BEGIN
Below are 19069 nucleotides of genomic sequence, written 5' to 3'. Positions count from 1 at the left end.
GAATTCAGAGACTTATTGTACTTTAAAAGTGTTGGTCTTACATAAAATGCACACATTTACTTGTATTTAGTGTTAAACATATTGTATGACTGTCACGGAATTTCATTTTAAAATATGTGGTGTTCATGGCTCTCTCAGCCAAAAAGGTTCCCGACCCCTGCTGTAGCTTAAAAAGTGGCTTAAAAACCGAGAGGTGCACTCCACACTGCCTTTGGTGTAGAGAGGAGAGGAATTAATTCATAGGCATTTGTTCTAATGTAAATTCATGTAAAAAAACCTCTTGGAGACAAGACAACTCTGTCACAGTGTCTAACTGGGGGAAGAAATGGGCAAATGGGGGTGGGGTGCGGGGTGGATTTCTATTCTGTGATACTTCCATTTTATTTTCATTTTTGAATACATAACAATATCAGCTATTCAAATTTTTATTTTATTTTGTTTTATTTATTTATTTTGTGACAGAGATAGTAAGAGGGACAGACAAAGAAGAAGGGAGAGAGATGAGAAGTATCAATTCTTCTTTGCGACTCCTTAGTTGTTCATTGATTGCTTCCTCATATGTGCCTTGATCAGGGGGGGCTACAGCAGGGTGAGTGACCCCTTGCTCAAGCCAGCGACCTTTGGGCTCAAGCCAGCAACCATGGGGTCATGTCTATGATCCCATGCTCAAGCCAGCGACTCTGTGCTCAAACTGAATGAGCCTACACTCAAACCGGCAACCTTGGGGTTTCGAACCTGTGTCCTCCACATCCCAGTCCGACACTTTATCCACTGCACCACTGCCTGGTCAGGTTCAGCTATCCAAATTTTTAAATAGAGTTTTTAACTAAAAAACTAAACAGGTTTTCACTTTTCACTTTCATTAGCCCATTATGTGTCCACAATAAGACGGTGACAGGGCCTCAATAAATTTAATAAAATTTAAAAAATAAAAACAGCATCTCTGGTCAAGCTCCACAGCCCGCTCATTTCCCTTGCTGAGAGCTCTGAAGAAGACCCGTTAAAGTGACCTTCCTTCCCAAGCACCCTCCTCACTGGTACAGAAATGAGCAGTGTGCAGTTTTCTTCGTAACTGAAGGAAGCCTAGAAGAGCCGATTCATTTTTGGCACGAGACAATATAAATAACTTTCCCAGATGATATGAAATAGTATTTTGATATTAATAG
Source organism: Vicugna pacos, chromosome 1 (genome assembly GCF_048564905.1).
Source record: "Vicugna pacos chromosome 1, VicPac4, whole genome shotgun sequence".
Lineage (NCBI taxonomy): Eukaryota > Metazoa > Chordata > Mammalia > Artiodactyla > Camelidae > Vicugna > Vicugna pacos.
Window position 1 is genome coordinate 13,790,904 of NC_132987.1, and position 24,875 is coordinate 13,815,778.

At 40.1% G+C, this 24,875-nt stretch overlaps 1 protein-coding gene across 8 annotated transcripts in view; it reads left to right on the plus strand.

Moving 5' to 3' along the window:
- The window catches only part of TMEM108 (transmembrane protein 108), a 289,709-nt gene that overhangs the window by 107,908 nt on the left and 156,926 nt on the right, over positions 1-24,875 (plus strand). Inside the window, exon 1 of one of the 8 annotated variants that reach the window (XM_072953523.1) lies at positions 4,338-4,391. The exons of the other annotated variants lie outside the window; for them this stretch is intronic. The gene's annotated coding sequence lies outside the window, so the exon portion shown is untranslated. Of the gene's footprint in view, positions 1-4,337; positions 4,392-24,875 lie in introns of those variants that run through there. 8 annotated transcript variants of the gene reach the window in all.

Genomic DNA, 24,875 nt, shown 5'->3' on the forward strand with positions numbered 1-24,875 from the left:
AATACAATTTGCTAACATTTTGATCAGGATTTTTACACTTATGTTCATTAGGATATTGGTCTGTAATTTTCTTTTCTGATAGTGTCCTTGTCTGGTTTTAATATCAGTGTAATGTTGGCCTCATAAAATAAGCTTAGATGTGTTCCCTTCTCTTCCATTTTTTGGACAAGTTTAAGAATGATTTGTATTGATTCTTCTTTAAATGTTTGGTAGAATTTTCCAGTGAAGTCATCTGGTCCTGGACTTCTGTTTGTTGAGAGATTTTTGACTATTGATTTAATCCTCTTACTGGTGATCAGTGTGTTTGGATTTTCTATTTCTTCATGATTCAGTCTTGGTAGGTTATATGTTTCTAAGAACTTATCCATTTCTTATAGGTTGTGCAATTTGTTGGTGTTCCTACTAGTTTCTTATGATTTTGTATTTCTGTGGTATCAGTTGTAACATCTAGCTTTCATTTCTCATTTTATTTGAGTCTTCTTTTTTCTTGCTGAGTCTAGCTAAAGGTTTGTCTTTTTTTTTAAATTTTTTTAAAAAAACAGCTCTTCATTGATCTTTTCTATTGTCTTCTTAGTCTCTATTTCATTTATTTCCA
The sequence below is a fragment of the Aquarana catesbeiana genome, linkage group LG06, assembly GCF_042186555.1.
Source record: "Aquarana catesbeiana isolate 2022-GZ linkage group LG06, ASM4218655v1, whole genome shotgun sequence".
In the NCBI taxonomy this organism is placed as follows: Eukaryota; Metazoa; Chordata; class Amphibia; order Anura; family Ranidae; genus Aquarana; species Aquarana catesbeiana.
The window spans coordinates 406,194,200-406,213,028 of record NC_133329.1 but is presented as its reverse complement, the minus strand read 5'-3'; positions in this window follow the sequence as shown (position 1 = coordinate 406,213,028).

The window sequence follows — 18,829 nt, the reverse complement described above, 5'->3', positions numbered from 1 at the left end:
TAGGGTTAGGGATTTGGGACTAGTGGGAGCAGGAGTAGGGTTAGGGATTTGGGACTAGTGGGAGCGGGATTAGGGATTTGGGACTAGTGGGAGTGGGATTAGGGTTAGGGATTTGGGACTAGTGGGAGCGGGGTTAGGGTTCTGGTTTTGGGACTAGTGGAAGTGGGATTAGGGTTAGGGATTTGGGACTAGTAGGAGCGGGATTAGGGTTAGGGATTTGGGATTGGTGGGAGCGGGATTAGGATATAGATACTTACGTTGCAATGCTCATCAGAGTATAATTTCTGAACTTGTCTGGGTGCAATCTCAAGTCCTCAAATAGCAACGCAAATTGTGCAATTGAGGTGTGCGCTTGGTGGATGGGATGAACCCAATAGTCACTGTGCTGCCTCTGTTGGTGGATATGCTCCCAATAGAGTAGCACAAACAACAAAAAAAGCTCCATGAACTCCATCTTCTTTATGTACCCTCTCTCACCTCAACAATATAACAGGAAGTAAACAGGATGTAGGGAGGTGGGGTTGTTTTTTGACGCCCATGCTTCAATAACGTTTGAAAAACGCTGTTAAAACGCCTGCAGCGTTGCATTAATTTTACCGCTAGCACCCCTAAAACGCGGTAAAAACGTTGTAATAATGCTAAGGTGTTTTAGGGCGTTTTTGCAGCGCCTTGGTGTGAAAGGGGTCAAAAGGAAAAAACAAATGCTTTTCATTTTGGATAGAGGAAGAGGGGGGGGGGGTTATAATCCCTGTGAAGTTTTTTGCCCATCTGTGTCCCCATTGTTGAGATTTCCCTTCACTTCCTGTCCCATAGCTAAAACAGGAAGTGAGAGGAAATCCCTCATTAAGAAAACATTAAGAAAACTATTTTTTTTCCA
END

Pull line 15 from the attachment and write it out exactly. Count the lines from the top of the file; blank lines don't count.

The window spans coordinates 406,194,200-406,213,028 of record NC_133329.1 but is presented as its reverse complement, the minus strand read 5'-3'; positions in this window follow the sequence as shown (position 1 = coordinate 406,213,028).